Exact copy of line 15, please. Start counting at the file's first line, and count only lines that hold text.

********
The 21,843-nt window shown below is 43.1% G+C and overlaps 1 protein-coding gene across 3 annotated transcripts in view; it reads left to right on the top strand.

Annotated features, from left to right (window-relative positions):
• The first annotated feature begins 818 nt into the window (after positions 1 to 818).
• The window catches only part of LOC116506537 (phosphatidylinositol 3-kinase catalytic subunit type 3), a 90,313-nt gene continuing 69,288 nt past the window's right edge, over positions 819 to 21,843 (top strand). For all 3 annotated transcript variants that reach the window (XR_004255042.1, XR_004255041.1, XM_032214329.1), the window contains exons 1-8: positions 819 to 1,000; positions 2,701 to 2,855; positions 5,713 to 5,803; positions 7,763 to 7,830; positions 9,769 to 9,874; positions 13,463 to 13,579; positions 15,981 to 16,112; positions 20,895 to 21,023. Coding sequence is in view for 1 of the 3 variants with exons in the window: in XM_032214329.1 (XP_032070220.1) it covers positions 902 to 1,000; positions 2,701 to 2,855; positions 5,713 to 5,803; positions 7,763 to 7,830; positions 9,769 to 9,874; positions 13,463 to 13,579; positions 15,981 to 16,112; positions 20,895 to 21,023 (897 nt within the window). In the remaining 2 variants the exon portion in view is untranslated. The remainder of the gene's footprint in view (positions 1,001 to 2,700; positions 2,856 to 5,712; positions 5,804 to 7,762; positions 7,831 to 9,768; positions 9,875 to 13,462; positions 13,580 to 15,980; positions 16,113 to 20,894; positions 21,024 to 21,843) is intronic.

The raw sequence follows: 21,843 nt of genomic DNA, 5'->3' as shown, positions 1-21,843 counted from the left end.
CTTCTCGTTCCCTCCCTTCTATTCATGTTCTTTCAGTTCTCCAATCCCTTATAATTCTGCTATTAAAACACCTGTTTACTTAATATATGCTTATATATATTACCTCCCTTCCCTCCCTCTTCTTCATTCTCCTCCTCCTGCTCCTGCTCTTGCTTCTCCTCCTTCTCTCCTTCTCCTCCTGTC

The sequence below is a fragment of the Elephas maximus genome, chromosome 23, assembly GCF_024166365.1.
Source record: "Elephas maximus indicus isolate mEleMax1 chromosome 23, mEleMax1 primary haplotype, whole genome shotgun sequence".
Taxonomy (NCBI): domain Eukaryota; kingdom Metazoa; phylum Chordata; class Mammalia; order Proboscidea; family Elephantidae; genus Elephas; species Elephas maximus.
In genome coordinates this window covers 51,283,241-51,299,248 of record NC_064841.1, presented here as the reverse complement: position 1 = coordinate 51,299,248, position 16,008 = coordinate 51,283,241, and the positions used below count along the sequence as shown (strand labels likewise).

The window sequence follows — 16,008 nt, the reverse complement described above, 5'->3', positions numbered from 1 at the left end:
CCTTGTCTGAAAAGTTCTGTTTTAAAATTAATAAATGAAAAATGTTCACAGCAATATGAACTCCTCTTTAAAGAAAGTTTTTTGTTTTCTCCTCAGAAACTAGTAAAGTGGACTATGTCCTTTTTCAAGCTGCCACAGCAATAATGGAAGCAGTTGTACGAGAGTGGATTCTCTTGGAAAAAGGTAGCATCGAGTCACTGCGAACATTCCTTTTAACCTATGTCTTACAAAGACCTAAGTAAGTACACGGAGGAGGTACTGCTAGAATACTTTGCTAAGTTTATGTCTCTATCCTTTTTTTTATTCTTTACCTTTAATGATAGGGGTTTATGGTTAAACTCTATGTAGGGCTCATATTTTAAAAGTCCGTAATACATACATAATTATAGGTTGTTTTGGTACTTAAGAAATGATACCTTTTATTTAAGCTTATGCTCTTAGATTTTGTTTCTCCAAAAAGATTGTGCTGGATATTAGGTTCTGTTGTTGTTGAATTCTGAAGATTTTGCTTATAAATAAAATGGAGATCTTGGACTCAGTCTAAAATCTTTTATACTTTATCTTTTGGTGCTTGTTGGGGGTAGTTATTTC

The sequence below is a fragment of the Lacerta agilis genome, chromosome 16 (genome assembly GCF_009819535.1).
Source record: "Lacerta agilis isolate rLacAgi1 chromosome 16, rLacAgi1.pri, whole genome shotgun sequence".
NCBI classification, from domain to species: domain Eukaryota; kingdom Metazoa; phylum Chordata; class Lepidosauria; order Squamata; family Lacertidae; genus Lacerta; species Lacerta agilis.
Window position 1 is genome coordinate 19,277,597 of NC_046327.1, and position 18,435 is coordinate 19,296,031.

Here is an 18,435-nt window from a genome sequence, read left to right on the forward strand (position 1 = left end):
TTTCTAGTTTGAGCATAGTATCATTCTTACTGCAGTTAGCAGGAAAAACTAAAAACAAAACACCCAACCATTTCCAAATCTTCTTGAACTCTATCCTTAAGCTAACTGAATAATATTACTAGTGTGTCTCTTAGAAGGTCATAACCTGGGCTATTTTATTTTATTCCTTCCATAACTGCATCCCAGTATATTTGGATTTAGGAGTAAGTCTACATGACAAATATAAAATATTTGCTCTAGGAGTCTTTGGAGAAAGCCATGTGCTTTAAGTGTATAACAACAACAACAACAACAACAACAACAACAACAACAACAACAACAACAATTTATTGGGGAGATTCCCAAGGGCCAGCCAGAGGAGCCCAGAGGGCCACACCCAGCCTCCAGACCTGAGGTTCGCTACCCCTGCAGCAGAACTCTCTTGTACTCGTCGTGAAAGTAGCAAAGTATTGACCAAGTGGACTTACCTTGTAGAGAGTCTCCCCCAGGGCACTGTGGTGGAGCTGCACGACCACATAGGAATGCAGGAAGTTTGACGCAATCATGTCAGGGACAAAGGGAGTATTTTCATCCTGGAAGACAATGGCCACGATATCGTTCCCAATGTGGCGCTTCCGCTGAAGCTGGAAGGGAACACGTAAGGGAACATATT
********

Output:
NCBI classification, from domain to species: domain Eukaryota; kingdom Metazoa; phylum Chordata; class Lepidosauria; order Squamata; family Lacertidae; genus Lacerta; species Lacerta agilis.